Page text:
So, yes, Feith can supply a long list of ways that Russian isn’t cooperating with the United States. But almost all of the list demonstrates the Obama Administration’s willingness to push back against Moscow’s demands.

Obama first spoke of “reset” less than 12 months after Russia invaded Georgia, a U.S. friend and partner. Soon after that, the Russian-built Bushehr nuclear reactor in Iran began operations. As rebels tried to bring down the government of Syria’s Bashar al-Assad in early 2011, Russia supplied the Syrian dictator with military equipment by sea. Reuters reports that Moscow sold Damascus $1 billion dollars of military hardware since the uprising began. Secretary of State Hillary Clinton warned Russia in June 2012 against sending helicopters to assist the Syrian regime in its attacks against civilians and rebels. In August 2011, Putin, then the prime minister, accused the United States of living “like a parasite” on the world economy. At a May 2012 international missile defense conference in Moscow, Russia’s top military officer Gen. Nikolai Makarov denounced U.S-NATO plans to build defenses against ballistic missiles launched from the Middle East. Referring to potential Eastern European sites for such defenses, General Makarov made a remarkable threat: “A decision to use destructive force pre-emptively will be taken if the situation worsens.”

Naturally enough, Feith’s alterntive comes back to the “speak loudly and cary a magic wand doctrine,” or what David Shorr calls “the resolve fairy.” Somehow if the Obama Administration simply said nasty things to the Russians, they would magically accomodate US policy objectives. Better to attack them for their authoritarian policies–policies which the US can do nothing about–when trying to secure their compliance because…. Resolve! Values! Exceptionalism!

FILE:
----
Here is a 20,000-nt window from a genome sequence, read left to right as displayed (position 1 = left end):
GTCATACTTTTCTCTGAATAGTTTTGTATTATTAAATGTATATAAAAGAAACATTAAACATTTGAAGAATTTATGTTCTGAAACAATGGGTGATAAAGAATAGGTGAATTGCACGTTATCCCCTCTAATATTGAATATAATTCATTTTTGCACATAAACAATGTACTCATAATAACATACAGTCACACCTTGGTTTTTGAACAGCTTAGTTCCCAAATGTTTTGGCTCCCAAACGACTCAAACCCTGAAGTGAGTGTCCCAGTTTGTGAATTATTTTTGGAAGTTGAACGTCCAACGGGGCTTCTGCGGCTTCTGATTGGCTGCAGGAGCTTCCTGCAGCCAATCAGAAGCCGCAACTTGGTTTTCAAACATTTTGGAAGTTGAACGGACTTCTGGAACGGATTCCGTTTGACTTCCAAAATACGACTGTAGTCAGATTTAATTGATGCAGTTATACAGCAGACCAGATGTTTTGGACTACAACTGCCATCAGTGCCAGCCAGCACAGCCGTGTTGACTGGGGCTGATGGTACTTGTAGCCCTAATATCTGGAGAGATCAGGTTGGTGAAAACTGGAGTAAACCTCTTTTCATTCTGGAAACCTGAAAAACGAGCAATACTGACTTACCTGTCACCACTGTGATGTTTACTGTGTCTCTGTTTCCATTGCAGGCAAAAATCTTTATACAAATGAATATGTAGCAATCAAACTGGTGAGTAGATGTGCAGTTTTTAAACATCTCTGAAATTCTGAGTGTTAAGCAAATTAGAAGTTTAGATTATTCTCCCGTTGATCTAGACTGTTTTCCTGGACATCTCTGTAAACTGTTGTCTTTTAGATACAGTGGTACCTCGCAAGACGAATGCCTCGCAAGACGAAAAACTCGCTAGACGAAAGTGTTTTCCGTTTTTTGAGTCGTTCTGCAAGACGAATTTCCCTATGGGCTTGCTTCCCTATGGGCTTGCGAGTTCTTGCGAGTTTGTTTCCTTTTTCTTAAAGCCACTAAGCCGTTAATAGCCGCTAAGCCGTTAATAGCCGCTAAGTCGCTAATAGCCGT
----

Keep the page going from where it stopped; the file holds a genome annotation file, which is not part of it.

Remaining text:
The reference to Georgia amount to something of a “tell,” coming immediately after the Saakashvili regime’s increasing autocratic tendencies led to its electoral defeat. There’s no doubt that Tbilisi was much better than its neighbors — as the peaceful transfer of power underway demonstrates — but its supporters in the Bush Administration turned a blind eye to its democratic backsliding and then criticized the Obama Administration when it made took a tougher line. But what’s hilarious and pathetic about Feith’s obsession with Georgia is that the 2008 war was a disaster for Bush Administration foreign policy.

And it highlights the farce of attacking the Obama Administration for squandering US credibility with our allies. After all, Bush pushed hard for a Membership Action Plan (MAP) for Georgia only months before the war–and did so in spite of European warnings of NATO being pulled into a peripheral conflict on Russia’s border. By August we all watched Saakashvili eat his tie on BBC news while Russian forces crushed his hard-built military.

But never mind how the Obama Administration generally restored US credibility in Europe and prosecuted a deadlier war against Al Qaeda. Ignore how the current anti-Iran sanctions regime is a consequence of the Obama team’s overtures toward Russia and its demonstration that Teheran wasn’t serious about negotiating. Why not?

Look over there, evil lefty academics!

Within the community of progressive American academics — the community of which Obama and key members of his administration have long been proud members — the idea of America as leader of the free world commands little respect. The very term “free world” is disfavored, as is the idea of the United States as leader. Rather than see American power and assertiveness as desirable, progressive faculty members at leading universities commonly look at them negatively, as major sources of international tension. According to this view, building bridges to states that fear American power will earn the United States respect and encourage harmony, but strengthening existing alliances and supporting democratic friends reinforces American influence and aggravates fear abroad of American hegemony. The United States is seen as more the cause of international problems than the answer. It is a theme the late Jeanne Kirkpatrick in 1984 famously referred to as “blame America first.”

I only see one side in this election blaming America for everything going wrong in the world. Just sayin’